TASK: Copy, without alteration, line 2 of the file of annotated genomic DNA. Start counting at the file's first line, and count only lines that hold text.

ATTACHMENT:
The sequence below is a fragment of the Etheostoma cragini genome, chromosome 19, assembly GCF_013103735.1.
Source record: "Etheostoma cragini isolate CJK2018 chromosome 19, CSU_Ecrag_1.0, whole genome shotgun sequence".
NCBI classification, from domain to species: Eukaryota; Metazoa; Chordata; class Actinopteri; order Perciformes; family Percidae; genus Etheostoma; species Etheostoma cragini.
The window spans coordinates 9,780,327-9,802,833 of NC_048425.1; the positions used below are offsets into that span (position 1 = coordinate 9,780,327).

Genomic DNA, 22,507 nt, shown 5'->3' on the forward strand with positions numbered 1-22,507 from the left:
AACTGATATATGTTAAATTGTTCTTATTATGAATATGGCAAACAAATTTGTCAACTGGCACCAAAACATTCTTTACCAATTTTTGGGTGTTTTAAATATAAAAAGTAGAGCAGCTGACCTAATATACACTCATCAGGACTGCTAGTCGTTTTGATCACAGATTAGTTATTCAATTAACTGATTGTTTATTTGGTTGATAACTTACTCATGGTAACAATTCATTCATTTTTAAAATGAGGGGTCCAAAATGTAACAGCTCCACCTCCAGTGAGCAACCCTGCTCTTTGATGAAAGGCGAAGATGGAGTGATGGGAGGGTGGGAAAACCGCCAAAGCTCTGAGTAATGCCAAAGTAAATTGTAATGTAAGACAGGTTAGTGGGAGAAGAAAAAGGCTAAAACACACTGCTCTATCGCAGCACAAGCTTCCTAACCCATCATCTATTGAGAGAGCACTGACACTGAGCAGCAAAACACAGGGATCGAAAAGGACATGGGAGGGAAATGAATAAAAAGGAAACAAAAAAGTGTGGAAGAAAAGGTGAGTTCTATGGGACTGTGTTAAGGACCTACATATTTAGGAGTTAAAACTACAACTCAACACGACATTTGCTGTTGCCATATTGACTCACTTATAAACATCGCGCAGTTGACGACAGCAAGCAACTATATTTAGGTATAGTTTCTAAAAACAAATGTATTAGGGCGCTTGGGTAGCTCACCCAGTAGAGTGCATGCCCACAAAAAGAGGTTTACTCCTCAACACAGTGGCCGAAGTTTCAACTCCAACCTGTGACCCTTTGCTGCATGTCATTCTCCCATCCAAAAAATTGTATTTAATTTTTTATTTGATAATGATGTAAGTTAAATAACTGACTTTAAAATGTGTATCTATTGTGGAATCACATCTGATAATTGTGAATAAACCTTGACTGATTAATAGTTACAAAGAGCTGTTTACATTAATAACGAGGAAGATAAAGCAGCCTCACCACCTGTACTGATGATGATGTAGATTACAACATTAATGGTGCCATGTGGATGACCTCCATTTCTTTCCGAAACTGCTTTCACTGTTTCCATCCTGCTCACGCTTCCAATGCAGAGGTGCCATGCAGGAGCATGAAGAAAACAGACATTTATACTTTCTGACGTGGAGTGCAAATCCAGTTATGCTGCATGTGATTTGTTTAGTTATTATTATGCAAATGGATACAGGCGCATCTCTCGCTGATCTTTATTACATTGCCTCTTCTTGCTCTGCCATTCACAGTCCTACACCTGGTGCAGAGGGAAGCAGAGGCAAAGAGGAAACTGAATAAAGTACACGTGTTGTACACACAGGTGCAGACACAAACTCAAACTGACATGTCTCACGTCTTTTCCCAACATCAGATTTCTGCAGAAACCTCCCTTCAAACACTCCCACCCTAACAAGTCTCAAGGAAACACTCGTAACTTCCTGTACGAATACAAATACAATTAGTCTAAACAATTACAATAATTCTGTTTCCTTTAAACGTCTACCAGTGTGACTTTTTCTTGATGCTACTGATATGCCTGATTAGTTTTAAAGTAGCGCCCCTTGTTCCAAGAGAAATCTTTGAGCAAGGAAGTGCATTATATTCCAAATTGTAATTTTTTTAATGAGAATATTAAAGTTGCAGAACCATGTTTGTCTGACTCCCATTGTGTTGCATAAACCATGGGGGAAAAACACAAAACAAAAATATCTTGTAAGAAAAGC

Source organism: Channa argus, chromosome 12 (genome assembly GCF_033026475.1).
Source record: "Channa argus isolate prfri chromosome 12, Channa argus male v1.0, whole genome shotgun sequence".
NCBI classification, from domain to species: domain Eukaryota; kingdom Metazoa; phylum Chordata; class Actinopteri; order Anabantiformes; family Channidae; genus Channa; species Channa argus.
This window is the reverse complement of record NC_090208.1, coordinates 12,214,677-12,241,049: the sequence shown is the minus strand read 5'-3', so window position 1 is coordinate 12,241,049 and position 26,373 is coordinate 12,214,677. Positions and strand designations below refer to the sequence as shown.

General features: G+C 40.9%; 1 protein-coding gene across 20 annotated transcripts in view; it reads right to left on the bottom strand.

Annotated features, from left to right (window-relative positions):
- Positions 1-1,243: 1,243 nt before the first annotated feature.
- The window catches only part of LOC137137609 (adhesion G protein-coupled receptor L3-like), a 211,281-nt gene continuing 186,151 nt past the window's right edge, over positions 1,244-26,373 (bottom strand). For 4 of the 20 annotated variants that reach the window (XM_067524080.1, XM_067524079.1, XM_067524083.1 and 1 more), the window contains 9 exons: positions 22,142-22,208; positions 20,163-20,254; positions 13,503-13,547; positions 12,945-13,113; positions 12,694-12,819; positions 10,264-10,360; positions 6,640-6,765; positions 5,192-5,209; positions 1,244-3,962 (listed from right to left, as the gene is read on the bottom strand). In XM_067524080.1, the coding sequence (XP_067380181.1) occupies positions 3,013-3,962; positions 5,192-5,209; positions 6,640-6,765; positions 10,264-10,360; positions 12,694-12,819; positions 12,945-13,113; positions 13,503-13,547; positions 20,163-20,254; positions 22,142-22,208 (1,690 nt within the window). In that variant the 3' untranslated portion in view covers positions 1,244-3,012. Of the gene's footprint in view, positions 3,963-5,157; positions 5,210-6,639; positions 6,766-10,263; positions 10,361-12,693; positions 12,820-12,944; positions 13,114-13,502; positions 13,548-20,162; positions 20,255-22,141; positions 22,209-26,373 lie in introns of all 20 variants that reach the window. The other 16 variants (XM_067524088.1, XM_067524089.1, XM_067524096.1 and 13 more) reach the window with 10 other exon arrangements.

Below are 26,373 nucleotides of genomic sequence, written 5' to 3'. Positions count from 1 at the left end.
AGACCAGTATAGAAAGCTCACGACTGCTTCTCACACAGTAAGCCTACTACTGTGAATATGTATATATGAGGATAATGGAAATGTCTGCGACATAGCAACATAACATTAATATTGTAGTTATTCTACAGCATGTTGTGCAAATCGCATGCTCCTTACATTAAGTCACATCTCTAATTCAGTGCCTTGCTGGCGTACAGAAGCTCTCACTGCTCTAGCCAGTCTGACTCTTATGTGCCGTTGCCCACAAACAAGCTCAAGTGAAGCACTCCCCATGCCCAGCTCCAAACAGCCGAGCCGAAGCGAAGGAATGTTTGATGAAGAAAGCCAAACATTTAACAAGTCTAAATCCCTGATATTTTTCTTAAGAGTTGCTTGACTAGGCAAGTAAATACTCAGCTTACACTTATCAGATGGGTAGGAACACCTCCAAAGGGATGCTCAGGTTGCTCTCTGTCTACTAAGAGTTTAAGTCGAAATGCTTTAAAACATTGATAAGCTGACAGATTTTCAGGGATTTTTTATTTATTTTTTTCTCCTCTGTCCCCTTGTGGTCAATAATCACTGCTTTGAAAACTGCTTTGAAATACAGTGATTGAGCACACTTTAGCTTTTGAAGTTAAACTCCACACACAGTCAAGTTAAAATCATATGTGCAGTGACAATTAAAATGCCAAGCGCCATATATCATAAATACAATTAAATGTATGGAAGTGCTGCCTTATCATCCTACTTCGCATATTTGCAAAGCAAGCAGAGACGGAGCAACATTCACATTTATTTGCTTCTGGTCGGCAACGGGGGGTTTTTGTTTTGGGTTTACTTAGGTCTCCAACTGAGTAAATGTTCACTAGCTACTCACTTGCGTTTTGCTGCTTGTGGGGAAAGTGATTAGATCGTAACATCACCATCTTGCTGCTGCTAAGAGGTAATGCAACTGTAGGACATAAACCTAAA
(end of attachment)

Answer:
Source record: "Etheostoma cragini isolate CJK2018 chromosome 19, CSU_Ecrag_1.0, whole genome shotgun sequence".